Church Goin’ Mule


Marshall Blevins, creating joy-infused paintings inspired by the blues, the past, and the lowly mule

“After a while, it occurred to me that stories and love is just about all there is in a good world—stories making life starry and magic, love gilding things how it does.” – Church Goin’ Mule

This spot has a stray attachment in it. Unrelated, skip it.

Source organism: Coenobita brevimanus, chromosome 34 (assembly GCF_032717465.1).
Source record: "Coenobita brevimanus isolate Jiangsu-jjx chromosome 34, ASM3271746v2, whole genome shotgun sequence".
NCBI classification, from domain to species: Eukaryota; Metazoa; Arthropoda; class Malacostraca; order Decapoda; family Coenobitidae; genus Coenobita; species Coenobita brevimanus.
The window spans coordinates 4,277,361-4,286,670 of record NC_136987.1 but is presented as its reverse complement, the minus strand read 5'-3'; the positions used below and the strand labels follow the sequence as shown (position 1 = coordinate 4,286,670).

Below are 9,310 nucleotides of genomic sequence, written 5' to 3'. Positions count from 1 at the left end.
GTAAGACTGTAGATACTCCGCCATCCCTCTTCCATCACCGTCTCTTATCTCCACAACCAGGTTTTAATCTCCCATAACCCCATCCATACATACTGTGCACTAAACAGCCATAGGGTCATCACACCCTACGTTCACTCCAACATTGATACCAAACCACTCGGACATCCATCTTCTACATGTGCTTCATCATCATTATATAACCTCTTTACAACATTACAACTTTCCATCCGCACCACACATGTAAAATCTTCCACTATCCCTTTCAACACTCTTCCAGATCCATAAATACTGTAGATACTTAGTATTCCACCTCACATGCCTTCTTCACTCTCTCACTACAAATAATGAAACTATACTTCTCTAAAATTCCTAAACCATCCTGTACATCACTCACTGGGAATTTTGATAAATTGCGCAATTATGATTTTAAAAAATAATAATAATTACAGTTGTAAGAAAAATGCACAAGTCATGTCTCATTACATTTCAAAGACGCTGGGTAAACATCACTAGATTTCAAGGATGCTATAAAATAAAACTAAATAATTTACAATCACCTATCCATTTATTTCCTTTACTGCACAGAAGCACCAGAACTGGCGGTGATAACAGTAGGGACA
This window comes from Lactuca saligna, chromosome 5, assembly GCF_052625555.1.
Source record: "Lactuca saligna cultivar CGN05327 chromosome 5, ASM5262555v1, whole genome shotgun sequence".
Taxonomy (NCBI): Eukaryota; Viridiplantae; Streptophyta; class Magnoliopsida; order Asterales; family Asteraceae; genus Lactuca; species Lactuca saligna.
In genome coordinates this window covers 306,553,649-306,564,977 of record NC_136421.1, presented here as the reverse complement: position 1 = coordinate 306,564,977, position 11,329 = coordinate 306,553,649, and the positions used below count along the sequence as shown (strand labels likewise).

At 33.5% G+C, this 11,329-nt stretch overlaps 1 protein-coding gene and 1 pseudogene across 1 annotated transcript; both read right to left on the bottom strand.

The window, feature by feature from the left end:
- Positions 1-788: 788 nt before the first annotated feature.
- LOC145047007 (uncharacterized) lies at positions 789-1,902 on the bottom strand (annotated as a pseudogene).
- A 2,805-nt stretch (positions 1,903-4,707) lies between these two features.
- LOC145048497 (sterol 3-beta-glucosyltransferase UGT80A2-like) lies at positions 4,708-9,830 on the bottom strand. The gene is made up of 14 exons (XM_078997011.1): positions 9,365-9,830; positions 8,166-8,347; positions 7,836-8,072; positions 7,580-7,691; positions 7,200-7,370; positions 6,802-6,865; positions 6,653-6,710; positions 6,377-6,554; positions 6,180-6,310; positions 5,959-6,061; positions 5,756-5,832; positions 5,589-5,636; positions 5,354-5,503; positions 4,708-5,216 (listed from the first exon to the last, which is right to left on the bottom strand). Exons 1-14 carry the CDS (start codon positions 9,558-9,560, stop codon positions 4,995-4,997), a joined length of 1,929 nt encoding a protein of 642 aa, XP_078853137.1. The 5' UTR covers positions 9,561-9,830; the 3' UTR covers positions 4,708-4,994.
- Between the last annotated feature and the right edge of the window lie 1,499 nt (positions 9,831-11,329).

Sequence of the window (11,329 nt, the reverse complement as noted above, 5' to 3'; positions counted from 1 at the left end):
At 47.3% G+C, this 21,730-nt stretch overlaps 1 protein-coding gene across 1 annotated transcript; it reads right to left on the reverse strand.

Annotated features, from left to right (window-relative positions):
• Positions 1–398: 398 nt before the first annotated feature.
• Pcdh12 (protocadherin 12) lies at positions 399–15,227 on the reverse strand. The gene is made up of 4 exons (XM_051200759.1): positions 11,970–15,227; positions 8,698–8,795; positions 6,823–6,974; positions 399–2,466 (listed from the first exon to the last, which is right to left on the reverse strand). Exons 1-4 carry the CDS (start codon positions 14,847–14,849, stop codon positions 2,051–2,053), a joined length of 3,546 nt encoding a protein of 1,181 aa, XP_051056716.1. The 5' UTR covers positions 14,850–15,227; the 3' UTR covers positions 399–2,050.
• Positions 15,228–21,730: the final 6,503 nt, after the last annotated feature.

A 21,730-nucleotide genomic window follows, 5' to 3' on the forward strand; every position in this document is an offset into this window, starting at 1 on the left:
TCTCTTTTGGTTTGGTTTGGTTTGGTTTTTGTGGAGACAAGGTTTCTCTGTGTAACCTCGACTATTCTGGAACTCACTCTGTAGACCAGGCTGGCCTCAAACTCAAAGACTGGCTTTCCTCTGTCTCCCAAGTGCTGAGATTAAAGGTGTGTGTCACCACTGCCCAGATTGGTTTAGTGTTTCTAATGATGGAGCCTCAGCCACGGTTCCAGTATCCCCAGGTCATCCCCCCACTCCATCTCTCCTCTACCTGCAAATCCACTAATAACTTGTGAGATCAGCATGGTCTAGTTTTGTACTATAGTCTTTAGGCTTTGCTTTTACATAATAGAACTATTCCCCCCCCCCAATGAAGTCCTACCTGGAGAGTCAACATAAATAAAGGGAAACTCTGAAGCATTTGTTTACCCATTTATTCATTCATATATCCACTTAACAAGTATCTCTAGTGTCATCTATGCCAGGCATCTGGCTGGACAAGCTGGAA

If you sit for very long with the Church Goin’ Mule’s art, or even just a little while, you might find yourself feeling a bit uplifted. Perhaps even hopeful and happy, which is interesting considering that so much of her work is inspired directly by the blues. When asked if that is a paradox, her joy-infused paintings and their blues-soaked origins, Mule (she goes by Mule) says she doesn’t think so. She says she’s never gotten sad listening to the blues. Rather, she hears songs full of hope. There is gut-wrenching honesty and heartbreak, to be sure. Yet she claims, “They’re saying, ‘It was hard, but we’re still livin’.’ And that’s the crux of my work.” The text of one painting proclaims, “It’s not always sunshine and it’s not always night. By and by it will work out alright.” Ultimately, she wants her work to inspire hope. And to impart her love to its viewers.